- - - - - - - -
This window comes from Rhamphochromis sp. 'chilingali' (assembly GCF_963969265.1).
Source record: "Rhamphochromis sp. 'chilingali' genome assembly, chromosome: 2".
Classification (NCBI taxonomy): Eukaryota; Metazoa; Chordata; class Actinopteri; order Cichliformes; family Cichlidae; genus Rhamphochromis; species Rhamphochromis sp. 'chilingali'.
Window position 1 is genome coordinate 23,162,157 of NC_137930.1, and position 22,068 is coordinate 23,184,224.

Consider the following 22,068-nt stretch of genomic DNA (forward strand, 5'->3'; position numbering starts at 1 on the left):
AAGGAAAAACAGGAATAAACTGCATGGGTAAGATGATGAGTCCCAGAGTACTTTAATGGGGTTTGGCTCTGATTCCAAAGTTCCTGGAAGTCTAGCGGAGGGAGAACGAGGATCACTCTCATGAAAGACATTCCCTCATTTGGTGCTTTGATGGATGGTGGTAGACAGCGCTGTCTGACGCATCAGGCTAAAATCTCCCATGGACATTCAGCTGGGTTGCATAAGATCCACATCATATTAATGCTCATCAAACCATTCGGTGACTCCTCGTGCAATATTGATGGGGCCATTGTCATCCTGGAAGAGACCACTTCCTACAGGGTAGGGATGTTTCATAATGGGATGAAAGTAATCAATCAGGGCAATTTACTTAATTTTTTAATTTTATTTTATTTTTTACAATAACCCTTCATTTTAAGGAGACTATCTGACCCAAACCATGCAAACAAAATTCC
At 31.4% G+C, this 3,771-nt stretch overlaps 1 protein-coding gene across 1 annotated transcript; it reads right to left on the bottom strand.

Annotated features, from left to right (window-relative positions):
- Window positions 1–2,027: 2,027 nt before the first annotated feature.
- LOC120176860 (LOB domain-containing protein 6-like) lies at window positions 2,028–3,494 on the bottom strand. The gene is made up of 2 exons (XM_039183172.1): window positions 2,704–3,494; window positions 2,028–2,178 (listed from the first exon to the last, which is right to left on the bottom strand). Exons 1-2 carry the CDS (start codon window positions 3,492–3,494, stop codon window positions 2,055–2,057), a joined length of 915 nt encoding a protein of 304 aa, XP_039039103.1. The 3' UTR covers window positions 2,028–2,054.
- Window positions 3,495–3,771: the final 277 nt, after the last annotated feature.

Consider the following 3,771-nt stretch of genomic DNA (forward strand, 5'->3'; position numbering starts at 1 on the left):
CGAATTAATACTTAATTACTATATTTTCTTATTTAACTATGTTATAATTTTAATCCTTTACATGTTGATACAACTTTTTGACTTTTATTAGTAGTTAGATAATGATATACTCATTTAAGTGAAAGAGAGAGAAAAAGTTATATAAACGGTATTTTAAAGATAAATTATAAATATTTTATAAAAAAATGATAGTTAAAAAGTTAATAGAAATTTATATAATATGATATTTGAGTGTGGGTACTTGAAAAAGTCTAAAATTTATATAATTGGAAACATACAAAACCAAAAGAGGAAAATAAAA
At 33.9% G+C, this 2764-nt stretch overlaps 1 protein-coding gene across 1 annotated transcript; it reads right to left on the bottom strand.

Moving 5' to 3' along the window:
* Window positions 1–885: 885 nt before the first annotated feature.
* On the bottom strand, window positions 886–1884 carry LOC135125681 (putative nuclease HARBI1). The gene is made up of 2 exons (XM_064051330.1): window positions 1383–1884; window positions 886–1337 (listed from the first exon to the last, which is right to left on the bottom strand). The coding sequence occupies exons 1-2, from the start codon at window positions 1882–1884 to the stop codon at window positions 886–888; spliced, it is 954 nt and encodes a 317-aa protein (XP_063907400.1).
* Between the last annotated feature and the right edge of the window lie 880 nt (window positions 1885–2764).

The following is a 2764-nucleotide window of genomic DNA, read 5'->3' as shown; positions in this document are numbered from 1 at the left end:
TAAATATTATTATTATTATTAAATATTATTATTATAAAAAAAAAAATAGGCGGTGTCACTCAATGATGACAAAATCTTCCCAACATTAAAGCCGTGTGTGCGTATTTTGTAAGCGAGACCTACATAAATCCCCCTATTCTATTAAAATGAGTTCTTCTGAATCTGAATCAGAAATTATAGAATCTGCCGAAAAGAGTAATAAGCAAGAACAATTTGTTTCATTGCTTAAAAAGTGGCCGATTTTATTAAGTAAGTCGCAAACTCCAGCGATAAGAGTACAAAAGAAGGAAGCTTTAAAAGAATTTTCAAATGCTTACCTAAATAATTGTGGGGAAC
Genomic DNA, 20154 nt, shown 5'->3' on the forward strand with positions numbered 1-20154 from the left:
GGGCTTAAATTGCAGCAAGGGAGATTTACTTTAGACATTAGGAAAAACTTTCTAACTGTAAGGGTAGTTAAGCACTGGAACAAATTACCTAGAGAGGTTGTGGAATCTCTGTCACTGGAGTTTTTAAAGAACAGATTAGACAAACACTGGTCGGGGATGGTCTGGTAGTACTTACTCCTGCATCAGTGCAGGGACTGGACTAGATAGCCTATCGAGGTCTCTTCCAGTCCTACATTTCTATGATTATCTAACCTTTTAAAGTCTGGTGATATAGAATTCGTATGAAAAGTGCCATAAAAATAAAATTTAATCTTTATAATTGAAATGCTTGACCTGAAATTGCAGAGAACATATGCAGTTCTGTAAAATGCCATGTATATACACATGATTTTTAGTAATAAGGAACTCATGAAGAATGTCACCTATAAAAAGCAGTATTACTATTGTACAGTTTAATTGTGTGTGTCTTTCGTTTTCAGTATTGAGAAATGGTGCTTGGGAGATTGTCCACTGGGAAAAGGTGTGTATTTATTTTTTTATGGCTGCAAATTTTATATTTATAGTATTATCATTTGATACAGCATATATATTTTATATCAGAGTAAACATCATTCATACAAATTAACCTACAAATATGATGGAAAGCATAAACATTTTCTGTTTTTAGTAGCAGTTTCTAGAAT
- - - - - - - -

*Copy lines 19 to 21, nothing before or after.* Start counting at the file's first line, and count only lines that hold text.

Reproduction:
The following is a 2764-nucleotide window of genomic DNA, read 5'->3' as shown; positions in this document are numbered from 1 at the left end:
TAAATATTATTATTATTATTAAATATTATTATTATAAAAAAAAAAATAGGCGGTGTCACTCAATGATGACAAAATCTTCCCAACATTAAAGCCGTGTGTGCGTATTTTGTAAGCGAGACCTACATAAATCCCCCTATTCTATTAAAATGAGTTCTTCTGAATCTGAATCAGAAATTATAGAATCTGCCGAAAAGAGTAATAAGCAAGAACAATTTGTTTCATTGCTTAAAAAGTGGCCGATTTTATTAAGTAAGTCGCAAACTCCAGCGATAAGAGTACAAAAGAAGGAAGCTTTAAAAGAATTTTCAAATGCTTACCTAAATAATTGTGGGGAAC
Genomic DNA, 20154 nt, shown 5'->3' on the forward strand with positions numbered 1-20154 from the left: